Contemporary Arabic Music for me is not a project, it is more like a field of work, a musical style.
Ruh was my first project in Austria, starting from scratch, performing in small jazz clubs in upper Austria in 2012 until it won the integration prize as the best cultural project in the city of Linz in 2014.
Back in 2012 I got to know a Turkish bass player (Uygar Cagli) in Linz and together we started this project, slowly we were able to extend into a trio with an Austrian percussionist, a quartet and more, performing all over Austria and even beyond. With Ruh we also started an annual project called Ruh featuring a Syrian abroad where I was able to invite Syrian stars living abroad on small Austrian tours. That project allowed me to play again with Currently, I am focusing on just three projects: the Orwa Saleh ensemble, which is a relatively new project that I launched in 2017 in Porgy & Bess [a Viennese jazz club], a duo with Basma Jabr and the MIT project.
MIT is an unique project where I perform with musicians whom I would love to have as teachers, not just as band members: Christoph Cech, who’s one of the most famous jazz pianists and composers in Austria, he brings years of experience as the director of the jazz at the [Anton Bruckner] University in Linz, and Andreas Schreiber who’s expert in modern music and free jazz. This project is always challenging as what we play is far removed from standard Middle Eastern music; there I always have a space to try new things, to learn and to develop myself as an oud player
Can music without lyrics do enough to communicate your message to audiences from various backgrounds? Will instrumental music be enough for you or might you consider different experiences in the future, such as songs?
If you think of music as an industry, each tune you write is a product that you want to sell, and the audience are our customers; the variety in music between instrumental music, songs, different genres and styles is needed and demanded by the market itself.
Every cultural creation is enough, as long as it expresses the feelings and the thoughts of the artist who created it. What I want to say with music is not really a message, music is more a tool that allows me present my feelings and thoughts. At the moment I can do that and I am satisfied with instrumental music as a tool. Maybe in the future I might feel a need to develop or extend my tools and try new styles; I’m more than open to that.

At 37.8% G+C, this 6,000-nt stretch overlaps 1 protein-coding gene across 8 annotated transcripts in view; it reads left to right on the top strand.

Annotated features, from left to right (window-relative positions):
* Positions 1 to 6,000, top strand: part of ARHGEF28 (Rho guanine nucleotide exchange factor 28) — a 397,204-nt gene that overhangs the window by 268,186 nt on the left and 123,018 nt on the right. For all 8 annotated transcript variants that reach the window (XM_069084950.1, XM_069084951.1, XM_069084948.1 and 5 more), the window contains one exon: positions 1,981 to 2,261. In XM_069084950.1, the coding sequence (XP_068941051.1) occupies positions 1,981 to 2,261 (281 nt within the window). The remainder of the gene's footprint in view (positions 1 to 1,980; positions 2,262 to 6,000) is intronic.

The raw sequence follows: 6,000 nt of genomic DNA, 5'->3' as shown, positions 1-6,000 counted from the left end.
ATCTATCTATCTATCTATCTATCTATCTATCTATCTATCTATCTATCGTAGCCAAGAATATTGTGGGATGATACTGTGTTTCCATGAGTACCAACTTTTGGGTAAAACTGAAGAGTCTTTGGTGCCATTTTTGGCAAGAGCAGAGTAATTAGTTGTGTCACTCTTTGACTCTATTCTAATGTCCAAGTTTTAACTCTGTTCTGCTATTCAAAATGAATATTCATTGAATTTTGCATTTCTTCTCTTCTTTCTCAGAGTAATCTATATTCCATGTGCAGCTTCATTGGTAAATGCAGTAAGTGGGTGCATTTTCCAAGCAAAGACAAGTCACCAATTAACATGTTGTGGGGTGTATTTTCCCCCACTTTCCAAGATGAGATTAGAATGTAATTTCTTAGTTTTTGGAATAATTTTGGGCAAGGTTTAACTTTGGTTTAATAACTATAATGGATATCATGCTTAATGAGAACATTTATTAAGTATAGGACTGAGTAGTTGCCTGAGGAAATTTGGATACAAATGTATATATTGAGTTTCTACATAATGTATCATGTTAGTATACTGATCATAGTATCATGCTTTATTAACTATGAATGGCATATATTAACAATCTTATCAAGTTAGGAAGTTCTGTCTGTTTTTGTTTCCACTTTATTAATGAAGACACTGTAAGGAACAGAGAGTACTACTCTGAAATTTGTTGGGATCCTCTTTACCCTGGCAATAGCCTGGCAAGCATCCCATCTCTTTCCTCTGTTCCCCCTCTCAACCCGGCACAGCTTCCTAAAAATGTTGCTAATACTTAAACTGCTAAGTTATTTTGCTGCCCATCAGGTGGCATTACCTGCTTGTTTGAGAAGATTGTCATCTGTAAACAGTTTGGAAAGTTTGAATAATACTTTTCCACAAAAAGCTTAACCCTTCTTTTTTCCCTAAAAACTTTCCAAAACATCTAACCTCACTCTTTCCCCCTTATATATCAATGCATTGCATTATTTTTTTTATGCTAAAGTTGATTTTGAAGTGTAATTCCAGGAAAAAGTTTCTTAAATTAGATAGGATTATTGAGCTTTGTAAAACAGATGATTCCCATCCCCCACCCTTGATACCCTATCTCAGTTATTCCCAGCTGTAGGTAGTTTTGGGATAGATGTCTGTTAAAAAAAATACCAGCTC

Are you satisfied with your standard of performance and recordings so far?
I don’t think that I will ever be able to say that I am satisfied with my standard of performance or recordings. After releasing and playing on more than four albums, to be honest, I can never listen to my recorded music. Whenever I listen to it I always feel that there is room for something better, a change here or there, but at the same time I try to give myself a break. In the end, I cannot compare my achievements in Austria with the achievements of Austrian musicians, we live in totally different conditions. I came here in 2012, and at the beginning I had to start working in a restaurant to have an income and I knew no one here, so I had to learn the language, rebuild my network and start performing again.
So, in general I am not satisfied but I enjoy the small successes as much as I try to embrace the failures.
From a critical point of view, and after your experience of and interaction with Western music, what is missing from Middle Eastern music that might be added to it to enrich it further?
I’m not sure if I’m the right person to answer that question.
There are many researchers and musicians who have specialized in this field and have carried out research into this who may be in a better position to answer.
But what I think is that Arabic music has achieved much broadly, and this development is marked by the multiplicity of the maqams and its rich melodies, but at the same time, I think its harmony still lacks a theory that takes into account the specificity and individuality of Arabic melodies and scales.
One of the meanings of your name is evergreen tree, the tree whose leaves don’t fall in winter. Orwa, can music bring us closer, and help us find salvation from the long sad winter which our country has been going through for so long?
We lost friends, families and homes and we became enemies. This war has touched and changed the life of each one of us, and left us helpless, unable to make a difference on the ground. Music won’t be a salvation and won’t end a war. But it is a way of survival, a survival that will keep our souls, heritage and culture alive.
Feature image: Georg Cizek-Graf
Other image: Daniel Weiß